May 22, 2014

Surveillance Success!

Good News!

The Diabetes Technology Society (DTS) this week announced the launch of the DTS Surveillance Program for Cleared Blood Glucose Monitors. This surveillance program will provide independent assessment of the performance of cleared blood glucose monitors following Food and Drug Administration (FDA) clearance against accepted standards, and generate information that can assist patients, healthcare providers, and payers in making the right product selection.
Initially the program is being supported by Abbott but DTS says that other BG Monitor manufacturers are currently looking into coming on board.  They (and I think all of us in the community) would welcome funding from other sources that recognize the importance of and wish to lend their support to surveillance of cleared BG Monitoring systems to obtain information about the performance of these products.
The announcement says there will be patient advocates involved. I asked DTS who that would be and they replied, "Patient advocacy groups will be selected based on recommendations by the Steering Committee and the Board of DTS." I may have thoughts on the matter too. 
Finally I asked, what do we need to do to make surveillance mandatory, because, I assume it will start as voluntary?
DTS's reply was, the program can be made mandatory if a special rule is developed by FDA or if a law is passed by Congress.

So there is still advocacy work to accomplish.  

May 12, 2014

Access is the point of Advocacy

The prompt for today:

Let’s kick off Diabetes Blog Week by talking about the diabetes causes and issues that really get us fired up. Are you passionate about 504 plans and school safety? Do diabetes misconceptions irk you? Do you fight for CGM coverage for Medicare patients, SDP funding, or test strip accuracy? Do you work hard at creating diabetes connections and bringing support? Whether or not you “formally” advocate for any cause, share the issues that are important to you.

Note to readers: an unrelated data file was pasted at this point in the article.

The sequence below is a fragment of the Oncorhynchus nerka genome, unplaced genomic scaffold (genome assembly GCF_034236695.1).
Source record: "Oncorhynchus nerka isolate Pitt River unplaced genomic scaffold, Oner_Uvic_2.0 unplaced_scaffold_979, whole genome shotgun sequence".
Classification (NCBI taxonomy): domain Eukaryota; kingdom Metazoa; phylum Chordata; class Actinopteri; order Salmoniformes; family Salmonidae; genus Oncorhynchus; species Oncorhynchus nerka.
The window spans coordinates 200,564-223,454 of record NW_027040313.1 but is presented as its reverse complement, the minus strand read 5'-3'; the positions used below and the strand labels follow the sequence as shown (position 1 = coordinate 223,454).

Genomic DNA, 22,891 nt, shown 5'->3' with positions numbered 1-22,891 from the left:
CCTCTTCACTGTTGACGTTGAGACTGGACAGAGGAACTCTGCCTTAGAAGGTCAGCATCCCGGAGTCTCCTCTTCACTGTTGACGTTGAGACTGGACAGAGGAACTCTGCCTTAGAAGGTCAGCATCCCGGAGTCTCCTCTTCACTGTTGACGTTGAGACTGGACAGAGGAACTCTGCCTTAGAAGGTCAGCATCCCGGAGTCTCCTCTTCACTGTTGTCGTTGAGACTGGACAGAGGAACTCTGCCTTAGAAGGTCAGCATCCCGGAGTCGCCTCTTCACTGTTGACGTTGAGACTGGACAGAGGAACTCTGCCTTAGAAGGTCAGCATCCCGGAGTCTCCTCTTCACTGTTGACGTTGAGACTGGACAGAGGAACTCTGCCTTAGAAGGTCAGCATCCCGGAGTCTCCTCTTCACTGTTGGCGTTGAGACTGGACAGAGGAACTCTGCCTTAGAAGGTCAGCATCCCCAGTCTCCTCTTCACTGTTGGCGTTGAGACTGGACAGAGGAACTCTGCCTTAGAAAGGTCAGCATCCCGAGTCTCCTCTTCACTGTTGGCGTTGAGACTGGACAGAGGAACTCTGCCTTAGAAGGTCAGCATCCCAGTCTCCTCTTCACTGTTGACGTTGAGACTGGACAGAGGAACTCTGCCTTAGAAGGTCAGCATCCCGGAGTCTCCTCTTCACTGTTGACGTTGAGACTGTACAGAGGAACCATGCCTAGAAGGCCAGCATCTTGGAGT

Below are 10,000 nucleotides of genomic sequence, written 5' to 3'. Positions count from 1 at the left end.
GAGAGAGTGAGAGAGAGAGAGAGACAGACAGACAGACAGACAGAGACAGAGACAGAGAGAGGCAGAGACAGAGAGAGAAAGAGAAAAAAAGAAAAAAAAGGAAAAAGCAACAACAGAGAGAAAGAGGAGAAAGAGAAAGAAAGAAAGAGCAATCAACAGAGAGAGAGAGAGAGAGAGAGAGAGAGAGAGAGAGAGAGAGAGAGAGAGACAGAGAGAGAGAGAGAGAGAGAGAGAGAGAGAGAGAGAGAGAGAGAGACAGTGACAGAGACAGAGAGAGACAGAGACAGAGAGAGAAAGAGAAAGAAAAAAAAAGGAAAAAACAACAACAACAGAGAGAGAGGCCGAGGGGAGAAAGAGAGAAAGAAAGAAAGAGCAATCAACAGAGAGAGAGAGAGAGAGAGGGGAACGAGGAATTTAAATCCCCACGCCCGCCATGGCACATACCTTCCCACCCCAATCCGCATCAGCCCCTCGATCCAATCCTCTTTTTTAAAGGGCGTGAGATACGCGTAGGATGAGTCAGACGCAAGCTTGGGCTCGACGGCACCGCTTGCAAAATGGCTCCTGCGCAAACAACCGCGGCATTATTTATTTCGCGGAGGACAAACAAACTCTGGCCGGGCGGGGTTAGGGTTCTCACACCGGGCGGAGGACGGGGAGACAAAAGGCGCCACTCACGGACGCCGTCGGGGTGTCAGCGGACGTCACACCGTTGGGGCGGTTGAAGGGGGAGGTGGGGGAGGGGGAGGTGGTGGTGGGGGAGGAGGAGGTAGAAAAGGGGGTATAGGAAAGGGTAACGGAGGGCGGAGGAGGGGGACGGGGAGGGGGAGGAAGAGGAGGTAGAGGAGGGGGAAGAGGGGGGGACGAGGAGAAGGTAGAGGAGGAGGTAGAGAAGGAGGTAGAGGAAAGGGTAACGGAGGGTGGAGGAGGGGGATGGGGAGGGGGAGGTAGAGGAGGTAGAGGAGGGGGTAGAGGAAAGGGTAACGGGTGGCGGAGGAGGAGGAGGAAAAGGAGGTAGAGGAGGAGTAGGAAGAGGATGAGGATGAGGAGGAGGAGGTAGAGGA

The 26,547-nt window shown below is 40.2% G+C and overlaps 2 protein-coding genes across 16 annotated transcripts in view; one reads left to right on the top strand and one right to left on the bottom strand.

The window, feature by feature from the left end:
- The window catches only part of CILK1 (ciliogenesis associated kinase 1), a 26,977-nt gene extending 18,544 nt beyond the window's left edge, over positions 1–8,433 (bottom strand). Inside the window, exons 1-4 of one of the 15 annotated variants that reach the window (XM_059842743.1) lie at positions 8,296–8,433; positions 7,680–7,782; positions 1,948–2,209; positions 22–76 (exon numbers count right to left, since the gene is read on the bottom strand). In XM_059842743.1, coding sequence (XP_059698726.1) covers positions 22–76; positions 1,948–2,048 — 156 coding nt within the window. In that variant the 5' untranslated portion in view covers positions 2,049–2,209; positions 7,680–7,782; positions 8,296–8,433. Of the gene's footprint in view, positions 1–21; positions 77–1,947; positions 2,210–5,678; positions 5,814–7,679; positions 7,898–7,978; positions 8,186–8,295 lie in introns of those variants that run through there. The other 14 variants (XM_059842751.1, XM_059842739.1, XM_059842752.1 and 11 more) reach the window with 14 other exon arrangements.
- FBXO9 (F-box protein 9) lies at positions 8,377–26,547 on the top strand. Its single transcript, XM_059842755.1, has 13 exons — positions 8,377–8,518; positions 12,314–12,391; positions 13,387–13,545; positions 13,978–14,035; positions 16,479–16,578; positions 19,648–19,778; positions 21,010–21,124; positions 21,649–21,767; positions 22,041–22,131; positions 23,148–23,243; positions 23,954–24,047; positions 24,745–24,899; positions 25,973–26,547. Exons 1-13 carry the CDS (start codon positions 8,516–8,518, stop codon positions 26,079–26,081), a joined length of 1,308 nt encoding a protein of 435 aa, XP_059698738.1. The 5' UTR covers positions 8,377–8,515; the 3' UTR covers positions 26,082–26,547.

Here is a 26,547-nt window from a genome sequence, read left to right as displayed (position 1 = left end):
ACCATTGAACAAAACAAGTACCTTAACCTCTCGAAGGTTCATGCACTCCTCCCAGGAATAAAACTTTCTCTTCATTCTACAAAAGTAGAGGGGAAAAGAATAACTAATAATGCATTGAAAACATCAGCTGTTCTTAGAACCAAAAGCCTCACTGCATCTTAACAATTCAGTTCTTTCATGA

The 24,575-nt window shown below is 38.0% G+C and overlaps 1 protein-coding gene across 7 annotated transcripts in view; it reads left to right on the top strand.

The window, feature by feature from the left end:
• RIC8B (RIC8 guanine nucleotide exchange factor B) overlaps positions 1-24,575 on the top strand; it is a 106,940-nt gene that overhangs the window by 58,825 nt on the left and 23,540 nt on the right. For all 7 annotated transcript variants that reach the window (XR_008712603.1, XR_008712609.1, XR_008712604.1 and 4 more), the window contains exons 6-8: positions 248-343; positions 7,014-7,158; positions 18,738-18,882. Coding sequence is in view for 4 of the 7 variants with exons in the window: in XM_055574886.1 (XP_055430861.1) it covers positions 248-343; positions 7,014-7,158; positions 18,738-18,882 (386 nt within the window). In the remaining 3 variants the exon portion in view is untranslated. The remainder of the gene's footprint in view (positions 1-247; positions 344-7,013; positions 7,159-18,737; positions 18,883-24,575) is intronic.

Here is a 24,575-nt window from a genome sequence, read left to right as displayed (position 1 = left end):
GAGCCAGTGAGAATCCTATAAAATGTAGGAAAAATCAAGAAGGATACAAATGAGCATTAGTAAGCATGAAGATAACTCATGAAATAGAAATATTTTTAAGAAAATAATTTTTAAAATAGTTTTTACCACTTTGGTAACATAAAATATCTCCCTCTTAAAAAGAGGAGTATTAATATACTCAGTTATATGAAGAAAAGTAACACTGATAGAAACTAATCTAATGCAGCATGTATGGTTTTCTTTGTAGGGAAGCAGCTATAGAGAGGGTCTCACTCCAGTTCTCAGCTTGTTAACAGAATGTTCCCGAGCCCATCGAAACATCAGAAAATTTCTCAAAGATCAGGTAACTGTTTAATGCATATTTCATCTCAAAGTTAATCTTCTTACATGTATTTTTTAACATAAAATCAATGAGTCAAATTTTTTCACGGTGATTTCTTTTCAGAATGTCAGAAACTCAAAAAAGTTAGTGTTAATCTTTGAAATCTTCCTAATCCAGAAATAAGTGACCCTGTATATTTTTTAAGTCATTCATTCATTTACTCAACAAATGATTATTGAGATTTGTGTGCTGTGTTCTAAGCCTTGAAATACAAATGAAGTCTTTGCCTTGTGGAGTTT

All of the above,
and then some.

Diabetes is Big. Policy is Big.

They touch at a lot of different points. Because both are big, often one touch point doesn't know what the other is trying to do.

It would be glorious, for example, if efforts at prevention were connected to the key idea of access via insurance reimbursement for quality education on how to successfully prevent or at least postpone type 2. Great if third party payers looked at education as the investment in saving lives and expenses down the road that it is, sadly it is not always seen that way.

The list of issues in the prompt seem quite different;

  • 504 and schools
  • Misconceptions
  • CGM and CMS
  • Special Diabetes Program
  • Test Strips
  • Connections with peers

I don't see it that way. To me they are all access to issues:

  • Access to safe school environments.
  • Access to accurate public messages about diabetes.
  • Access to treatment and technology to continue to successfully manage diabetes.
  • Access to research to better treat diabetes. 
  • Access to reliable devices.
  • Access to people who can help individuals stay positive and engaged. 

Advocacy is acting to ensure access. What people need access to may, like diabetes, vary. The need to act with and for each other doesn't vary. If we don't act for better diabetes access, who will?

May 6, 2014

MasterLab - July 2, become a better policy advocate.

Become a stronger champion for effective diabetes policy.
July 2, 2014 7am – 5pmOrlando World Center Marriott
Speakers include:
  • Patient advocates from other diseases
  • FDA
  • Government  and Regulatory Affairs representatives from device and pharmaceutical companies
  • Other experts.
Understand the role of patients, empower diabetes advocates:
  • Policy, regulatory issues
  • What advocacy looks like now and where we can improve.
  • How can patients be effective in the policy landscape?

Diabetes Hands Foundation offers this MasterLab in collaboration with Children with Diabetes (CWD). Registered participants in CWD’s Friends for Life conference are welcome to join the MasterLab as part of their FFL experience at no additional cost. 
Please email for a promo code 
to use for free registration for the MasterLab.

Then register here.

*Stand alone registration for the MasterLab is $50 per person for those not registered  as Friends for Life participants

May 2, 2014

Yo DOC! How do ya feel about 400?

Comments that is.

We are at 342.

If posts to the FDA docket on personal use glucose meters were held to the 2003 ISO standards for glucose meters, I could claim we have 400 comments and consider that an accurate reflection of 342.   342+20%=410.

That's bogus. Let's get a real 400. Commenting is easy. It takes two minutes.

The docket is open to May 7.
That's one place where a 400 is something to feel good about: